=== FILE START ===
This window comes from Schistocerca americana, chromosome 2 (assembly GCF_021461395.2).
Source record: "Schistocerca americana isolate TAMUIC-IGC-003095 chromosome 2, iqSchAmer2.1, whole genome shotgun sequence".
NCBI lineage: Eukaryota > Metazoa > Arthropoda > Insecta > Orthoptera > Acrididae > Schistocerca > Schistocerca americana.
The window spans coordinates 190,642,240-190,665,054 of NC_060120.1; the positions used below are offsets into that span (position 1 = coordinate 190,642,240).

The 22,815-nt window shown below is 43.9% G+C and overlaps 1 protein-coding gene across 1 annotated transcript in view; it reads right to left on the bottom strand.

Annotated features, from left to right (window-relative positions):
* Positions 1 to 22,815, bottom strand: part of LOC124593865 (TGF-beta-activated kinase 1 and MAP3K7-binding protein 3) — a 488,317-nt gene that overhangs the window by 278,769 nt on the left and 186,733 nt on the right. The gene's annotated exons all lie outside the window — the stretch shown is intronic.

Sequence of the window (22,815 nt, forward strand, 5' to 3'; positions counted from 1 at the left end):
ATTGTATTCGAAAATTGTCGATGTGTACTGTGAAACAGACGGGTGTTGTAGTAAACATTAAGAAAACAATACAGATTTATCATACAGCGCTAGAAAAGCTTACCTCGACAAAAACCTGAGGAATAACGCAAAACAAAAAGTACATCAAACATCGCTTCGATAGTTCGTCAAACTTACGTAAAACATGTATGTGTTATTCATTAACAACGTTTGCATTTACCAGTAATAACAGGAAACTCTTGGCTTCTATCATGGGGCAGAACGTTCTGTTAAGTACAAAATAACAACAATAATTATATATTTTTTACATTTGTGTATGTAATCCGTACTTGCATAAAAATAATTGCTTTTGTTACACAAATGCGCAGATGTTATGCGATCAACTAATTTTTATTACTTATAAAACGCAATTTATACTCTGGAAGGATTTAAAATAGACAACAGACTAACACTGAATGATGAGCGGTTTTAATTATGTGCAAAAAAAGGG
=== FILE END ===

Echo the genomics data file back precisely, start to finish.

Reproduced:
This window comes from Schistocerca americana, chromosome 2 (assembly GCF_021461395.2).
Source record: "Schistocerca americana isolate TAMUIC-IGC-003095 chromosome 2, iqSchAmer2.1, whole genome shotgun sequence".
NCBI lineage: Eukaryota > Metazoa > Arthropoda > Insecta > Orthoptera > Acrididae > Schistocerca > Schistocerca americana.
The window spans coordinates 190,642,240-190,665,054 of NC_060120.1; the positions used below are offsets into that span (position 1 = coordinate 190,642,240).

The 22,815-nt window shown below is 43.9% G+C and overlaps 1 protein-coding gene across 1 annotated transcript in view; it reads right to left on the bottom strand.

Annotated features, from left to right (window-relative positions):
* Positions 1 to 22,815, bottom strand: part of LOC124593865 (TGF-beta-activated kinase 1 and MAP3K7-binding protein 3) — a 488,317-nt gene that overhangs the window by 278,769 nt on the left and 186,733 nt on the right. The gene's annotated exons all lie outside the window — the stretch shown is intronic.

Sequence of the window (22,815 nt, forward strand, 5' to 3'; positions counted from 1 at the left end):
ATTGTATTCGAAAATTGTCGATGTGTACTGTGAAACAGACGGGTGTTGTAGTAAACATTAAGAAAACAATACAGATTTATCATACAGCGCTAGAAAAGCTTACCTCGACAAAAACCTGAGGAATAACGCAAAACAAAAAGTACATCAAACATCGCTTCGATAGTTCGTCAAACTTACGTAAAACATGTATGTGTTATTCATTAACAACGTTTGCATTTACCAGTAATAACAGGAAACTCTTGGCTTCTATCATGGGGCAGAACGTTCTGTTAAGTACAAAATAACAACAATAATTATATATTTTTTACATTTGTGTATGTAATCCGTACTTGCATAAAAATAATTGCTTTTGTTACACAAATGCGCAGATGTTATGCGATCAACTAATTTTTATTACTTATAAAACGCAATTTATACTCTGGAAGGATTTAAAATAGACAACAGACTAACACTGAATGATGAGCGGTTTTAATTATGTGCAAAAAAAGGG